This article considers the state of the humanities, particularly in disciplines like philosophy, in light of the institutional structure of the university. Arguing that the bureaucratization of the contemporary university is thwarting learning and thinking, the author suggests that we begin to consider academic institutions through lenses less focused on the production of measurable knowledge and more attentive to the practice of teaching as an end in itself. He invites readers to imagine alternatives to current academic institutions, challenging us to envision better, collaborative institutional forms for thinking. The increasingly corporate academic model needs to move away from its instrumentalizing emphasis on output, this essay suggests, to acknowledge, instead, the pleasures of teaching, of learning, and of thinking.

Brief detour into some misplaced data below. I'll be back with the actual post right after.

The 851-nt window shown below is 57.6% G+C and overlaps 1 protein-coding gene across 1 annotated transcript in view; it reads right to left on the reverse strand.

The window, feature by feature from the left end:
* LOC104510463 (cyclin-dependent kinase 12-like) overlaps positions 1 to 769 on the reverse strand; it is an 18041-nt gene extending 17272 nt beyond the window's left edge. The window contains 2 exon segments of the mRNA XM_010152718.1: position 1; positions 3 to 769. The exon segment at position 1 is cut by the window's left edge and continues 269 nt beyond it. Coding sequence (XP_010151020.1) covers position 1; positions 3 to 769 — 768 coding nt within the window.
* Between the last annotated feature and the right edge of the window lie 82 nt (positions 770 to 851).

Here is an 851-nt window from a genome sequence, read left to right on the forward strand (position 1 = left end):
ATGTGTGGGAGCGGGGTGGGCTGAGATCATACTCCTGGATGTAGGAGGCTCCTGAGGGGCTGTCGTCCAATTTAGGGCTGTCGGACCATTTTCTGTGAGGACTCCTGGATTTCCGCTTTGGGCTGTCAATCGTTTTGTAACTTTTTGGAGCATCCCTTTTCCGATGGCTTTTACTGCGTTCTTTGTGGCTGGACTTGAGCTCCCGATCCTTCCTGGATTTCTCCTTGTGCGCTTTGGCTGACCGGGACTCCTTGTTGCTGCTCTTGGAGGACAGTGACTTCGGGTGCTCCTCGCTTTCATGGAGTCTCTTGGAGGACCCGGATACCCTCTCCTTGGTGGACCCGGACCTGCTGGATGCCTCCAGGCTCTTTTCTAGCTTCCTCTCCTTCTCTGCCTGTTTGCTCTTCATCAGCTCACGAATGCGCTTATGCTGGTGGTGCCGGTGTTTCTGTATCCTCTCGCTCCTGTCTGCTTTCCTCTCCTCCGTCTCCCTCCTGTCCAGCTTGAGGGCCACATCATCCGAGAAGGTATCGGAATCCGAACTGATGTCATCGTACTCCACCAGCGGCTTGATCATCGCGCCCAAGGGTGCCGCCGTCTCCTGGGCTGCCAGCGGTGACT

Simon Critchley; What Is the Institutional Form for Thinking?. differences 1 May 2010; 21 (1): 19–31. doi: https://doi.org/10.1215/10407391-2009-014
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